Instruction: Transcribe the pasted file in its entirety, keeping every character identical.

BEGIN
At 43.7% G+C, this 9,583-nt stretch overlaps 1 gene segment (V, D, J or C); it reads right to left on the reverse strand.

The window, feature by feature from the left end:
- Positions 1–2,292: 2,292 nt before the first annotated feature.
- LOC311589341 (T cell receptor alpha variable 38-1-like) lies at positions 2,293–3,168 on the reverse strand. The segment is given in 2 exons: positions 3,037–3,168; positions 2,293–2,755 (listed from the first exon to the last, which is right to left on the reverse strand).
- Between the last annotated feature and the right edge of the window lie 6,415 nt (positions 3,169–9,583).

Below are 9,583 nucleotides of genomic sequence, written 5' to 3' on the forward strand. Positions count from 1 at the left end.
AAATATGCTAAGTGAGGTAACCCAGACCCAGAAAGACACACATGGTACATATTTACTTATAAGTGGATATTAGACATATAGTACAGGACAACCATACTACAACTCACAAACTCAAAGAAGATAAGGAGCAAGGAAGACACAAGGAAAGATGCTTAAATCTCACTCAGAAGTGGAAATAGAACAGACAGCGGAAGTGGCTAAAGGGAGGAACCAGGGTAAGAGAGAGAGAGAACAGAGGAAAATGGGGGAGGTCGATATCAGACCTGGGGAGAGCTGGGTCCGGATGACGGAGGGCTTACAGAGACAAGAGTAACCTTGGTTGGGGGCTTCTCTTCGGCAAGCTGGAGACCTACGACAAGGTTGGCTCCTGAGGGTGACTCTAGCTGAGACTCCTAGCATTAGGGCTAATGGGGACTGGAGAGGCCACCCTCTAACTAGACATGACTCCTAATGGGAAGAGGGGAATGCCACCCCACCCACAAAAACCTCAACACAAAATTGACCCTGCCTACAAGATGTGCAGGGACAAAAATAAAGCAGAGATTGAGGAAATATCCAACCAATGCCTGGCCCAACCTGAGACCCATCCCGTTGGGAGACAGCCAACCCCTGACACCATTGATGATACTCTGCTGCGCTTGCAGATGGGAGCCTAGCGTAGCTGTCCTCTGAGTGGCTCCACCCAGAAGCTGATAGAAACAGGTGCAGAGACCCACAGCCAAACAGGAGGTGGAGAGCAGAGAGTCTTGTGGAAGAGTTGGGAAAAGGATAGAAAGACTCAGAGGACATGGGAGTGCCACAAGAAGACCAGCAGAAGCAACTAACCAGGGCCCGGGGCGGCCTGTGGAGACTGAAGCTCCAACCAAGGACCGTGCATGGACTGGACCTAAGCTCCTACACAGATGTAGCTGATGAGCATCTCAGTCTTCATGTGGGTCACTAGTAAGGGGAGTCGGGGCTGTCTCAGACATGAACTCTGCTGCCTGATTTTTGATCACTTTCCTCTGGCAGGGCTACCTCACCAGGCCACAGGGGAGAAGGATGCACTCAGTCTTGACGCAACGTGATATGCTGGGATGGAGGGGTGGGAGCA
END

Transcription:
At 43.7% G+C, this 9,583-nt stretch overlaps 1 gene segment (V, D, J or C); it reads right to left on the reverse strand.

The window, feature by feature from the left end:
- Positions 1–2,292: 2,292 nt before the first annotated feature.
- LOC311589341 (T cell receptor alpha variable 38-1-like) lies at positions 2,293–3,168 on the reverse strand. The segment is given in 2 exons: positions 3,037–3,168; positions 2,293–2,755 (listed from the first exon to the last, which is right to left on the reverse strand).
- Between the last annotated feature and the right edge of the window lie 6,415 nt (positions 3,169–9,583).

Below are 9,583 nucleotides of genomic sequence, written 5' to 3' on the forward strand. Positions count from 1 at the left end.
AAATATGCTAAGTGAGGTAACCCAGACCCAGAAAGACACACATGGTACATATTTACTTATAAGTGGATATTAGACATATAGTACAGGACAACCATACTACAACTCACAAACTCAAAGAAGATAAGGAGCAAGGAAGACACAAGGAAAGATGCTTAAATCTCACTCAGAAGTGGAAATAGAACAGACAGCGGAAGTGGCTAAAGGGAGGAACCAGGGTAAGAGAGAGAGAGAACAGAGGAAAATGGGGGAGGTCGATATCAGACCTGGGGAGAGCTGGGTCCGGATGACGGAGGGCTTACAGAGACAAGAGTAACCTTGGTTGGGGGCTTCTCTTCGGCAAGCTGGAGACCTACGACAAGGTTGGCTCCTGAGGGTGACTCTAGCTGAGACTCCTAGCATTAGGGCTAATGGGGACTGGAGAGGCCACCCTCTAACTAGACATGACTCCTAATGGGAAGAGGGGAATGCCACCCCACCCACAAAAACCTCAACACAAAATTGACCCTGCCTACAAGATGTGCAGGGACAAAAATAAAGCAGAGATTGAGGAAATATCCAACCAATGCCTGGCCCAACCTGAGACCCATCCCGTTGGGAGACAGCCAACCCCTGACACCATTGATGATACTCTGCTGCGCTTGCAGATGGGAGCCTAGCGTAGCTGTCCTCTGAGTGGCTCCACCCAGAAGCTGATAGAAACAGGTGCAGAGACCCACAGCCAAACAGGAGGTGGAGAGCAGAGAGTCTTGTGGAAGAGTTGGGAAAAGGATAGAAAGACTCAGAGGACATGGGAGTGCCACAAGAAGACCAGCAGAAGCAACTAACCAGGGCCCGGGGCGGCCTGTGGAGACTGAAGCTCCAACCAAGGACCGTGCATGGACTGGACCTAAGCTCCTACACAGATGTAGCTGATGAGCATCTCAGTCTTCATGTGGGTCACTAGTAAGGGGAGTCGGGGCTGTCTCAGACATGAACTCTGCTGCCTGATTTTTGATCACTTTCCTCTGGCAGGGCTACCTCACCAGGCCACAGGGGAGAAGGATGCACTCAGTCTTGACGCAACGTGATATGCTGGGATGGAGGGGTGGGAGCA